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*this* John W. Hays' take on things and experiences

Teeth Filed

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Any time you think dental checkups are a big deal, just think what it is like for horses. The vets grab the tongue and reach their arm into the horse’s mouth. The horse gets to wear a speculum that forces the jaw to stay open and the rasp is attached to a power drill that looks like the one in a construction worker’s toolbox.

It was actually the first time we have moved the rescued Thoroughbred mares into the barn stalls since they arrived in April. They walked in without hesitation, but since we only brought in Swings and Mix at first, the other two that were left outside became very vocal and upset about the separation.

We haven’t reached a level where the four horses we are fostering have shown complete comfort with us yet, so we didn’t know for sure what condition their teeth were in. Our suspicions were raised because the mares all show some difficulty eating the feed pellets we serve in pans.

Since the upper and lower jaws of a horse don’t align precisely, the outer edges of the upper teeth and the inside edges of the lower teeth can develop high spots, some of which can become sharply pointed. The rest of the tooth gets ground down by regular grinding contact that happens naturally from chewing.

Occasionally the vet needs to file or “float” the high spots to give the horse a fuller flat surface for chewing.

Our horses were mildly sedated to minimize stress during the procedure and allows the veterinary team to focus more on the inside of the mouth and less on the thousand pounds of unpredictable equine energy attached to it.

We were happy to learn that none of the horses’ teeth were in terrible shape. There were some other sore spots and understandable aging evidence, but nothing requiring additional treatment.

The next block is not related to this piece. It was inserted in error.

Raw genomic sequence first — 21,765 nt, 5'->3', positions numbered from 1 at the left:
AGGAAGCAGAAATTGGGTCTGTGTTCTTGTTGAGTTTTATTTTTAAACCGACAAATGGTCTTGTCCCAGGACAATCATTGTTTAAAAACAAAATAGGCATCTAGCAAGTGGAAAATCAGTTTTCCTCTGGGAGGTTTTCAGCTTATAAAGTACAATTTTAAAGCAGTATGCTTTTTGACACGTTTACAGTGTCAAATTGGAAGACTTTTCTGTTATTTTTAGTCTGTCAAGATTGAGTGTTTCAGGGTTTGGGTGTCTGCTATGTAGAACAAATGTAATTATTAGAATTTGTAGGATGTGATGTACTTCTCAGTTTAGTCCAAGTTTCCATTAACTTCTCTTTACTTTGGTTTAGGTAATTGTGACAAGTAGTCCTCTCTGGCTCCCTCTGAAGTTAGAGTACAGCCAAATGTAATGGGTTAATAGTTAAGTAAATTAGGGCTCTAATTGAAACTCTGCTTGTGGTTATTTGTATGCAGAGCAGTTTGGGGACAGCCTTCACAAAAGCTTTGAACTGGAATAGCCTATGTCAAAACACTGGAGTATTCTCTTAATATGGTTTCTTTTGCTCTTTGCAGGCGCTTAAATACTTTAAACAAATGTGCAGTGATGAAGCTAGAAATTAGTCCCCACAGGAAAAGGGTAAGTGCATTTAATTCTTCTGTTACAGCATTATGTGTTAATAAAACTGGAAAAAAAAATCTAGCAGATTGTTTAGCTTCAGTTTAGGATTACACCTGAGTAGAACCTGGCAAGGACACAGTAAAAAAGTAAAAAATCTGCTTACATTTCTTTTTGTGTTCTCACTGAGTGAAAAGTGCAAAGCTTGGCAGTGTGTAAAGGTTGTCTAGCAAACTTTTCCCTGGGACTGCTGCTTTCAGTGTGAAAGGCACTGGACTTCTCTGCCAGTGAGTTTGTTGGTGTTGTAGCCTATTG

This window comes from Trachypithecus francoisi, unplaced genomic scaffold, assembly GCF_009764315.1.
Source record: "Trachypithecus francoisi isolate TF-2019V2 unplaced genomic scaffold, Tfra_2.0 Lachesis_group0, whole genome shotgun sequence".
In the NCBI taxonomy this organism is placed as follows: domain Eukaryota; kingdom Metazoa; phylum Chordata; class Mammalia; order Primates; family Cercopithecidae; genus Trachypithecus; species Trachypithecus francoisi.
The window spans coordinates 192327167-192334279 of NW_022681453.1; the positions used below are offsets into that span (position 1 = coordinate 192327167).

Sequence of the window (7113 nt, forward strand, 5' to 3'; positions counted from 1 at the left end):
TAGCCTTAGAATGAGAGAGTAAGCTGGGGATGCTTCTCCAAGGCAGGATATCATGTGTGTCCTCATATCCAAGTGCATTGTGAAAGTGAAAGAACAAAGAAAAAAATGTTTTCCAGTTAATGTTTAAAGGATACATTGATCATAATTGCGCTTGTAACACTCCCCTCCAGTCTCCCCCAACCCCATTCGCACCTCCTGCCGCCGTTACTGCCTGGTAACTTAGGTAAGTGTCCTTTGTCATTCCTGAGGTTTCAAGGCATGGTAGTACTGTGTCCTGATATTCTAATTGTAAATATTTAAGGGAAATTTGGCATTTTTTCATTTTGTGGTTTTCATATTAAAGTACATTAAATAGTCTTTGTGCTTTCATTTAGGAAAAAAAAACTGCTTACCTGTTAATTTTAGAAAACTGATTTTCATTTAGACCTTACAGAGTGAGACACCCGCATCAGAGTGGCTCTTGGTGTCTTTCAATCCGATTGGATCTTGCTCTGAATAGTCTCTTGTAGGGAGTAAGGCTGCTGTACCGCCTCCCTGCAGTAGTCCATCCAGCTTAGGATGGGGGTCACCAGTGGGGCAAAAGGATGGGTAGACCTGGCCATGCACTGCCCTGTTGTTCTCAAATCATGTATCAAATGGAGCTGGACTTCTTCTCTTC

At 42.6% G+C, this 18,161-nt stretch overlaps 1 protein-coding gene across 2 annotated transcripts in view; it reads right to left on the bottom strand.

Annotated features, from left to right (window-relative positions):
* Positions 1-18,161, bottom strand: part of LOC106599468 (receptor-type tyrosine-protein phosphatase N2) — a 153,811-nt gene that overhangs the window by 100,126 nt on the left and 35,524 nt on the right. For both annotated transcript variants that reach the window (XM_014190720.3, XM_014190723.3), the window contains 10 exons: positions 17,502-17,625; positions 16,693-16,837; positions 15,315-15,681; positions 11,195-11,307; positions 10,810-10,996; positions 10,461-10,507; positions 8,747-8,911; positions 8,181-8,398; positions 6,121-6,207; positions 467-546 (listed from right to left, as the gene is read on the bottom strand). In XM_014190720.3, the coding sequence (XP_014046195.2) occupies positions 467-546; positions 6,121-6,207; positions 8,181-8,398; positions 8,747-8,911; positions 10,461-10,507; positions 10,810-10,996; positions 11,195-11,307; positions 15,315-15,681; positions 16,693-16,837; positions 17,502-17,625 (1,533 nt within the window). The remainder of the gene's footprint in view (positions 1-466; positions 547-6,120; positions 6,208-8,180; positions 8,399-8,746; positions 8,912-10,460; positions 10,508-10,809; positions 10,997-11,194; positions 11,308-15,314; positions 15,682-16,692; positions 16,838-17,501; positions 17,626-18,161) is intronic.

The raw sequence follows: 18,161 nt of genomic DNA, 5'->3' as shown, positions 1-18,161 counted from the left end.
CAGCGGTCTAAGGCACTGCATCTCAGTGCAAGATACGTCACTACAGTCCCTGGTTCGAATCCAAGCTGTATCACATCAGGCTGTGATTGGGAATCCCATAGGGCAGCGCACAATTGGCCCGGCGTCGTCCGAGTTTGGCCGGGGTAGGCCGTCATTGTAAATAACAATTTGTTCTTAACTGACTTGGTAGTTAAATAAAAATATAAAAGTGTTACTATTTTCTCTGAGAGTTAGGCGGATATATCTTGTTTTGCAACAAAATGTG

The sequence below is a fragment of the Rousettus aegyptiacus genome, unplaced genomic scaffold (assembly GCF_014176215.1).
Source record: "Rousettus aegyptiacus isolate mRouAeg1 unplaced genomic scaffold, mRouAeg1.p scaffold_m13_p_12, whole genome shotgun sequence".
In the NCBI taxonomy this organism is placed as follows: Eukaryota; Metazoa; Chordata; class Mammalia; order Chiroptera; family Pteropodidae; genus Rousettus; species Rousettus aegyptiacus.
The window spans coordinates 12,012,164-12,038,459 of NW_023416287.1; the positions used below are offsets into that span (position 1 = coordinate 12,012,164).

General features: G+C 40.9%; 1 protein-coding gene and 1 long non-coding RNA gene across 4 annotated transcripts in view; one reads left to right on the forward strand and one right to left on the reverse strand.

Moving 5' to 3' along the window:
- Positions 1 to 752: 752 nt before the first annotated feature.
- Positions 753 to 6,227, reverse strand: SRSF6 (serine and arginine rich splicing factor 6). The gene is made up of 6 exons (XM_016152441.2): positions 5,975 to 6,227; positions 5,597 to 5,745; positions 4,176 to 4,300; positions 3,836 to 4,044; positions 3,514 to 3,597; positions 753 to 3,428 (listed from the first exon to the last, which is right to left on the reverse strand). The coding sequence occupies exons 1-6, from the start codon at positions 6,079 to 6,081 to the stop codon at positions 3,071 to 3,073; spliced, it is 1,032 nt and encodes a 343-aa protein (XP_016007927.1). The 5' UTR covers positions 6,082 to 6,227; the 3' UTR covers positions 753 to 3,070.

When the work is done and the speculum comes off, the horses are kept in the stalls for a couple of hours to nap until the sedative has worn off.

I was happy for the sedation because Light became very agitated when we got her into a stall, even though she was now inside with all the others. Luckily, she didn’t balk about stepping in there, but once inside, she became very unsettled. I wondered if it might be a Post Traumatic Stress memory of the life circumstances from which she was rescued.

The horses had a very interesting day because I brought out the big tractor with the brush cutter earlier to mow the high grass around the perimeter of the paddocks and along the edges of the pastures. They showed a healthy curiosity about the big machine and my activities, as well as an attraction to the areas freshly cut.

It is our hope that their newly floated teeth will make both their grazing in the fields and chomping the feed pellets easier and more comfortable for them. I also hope the sedation will have left them with little memory of the indignities to which they were subjected.



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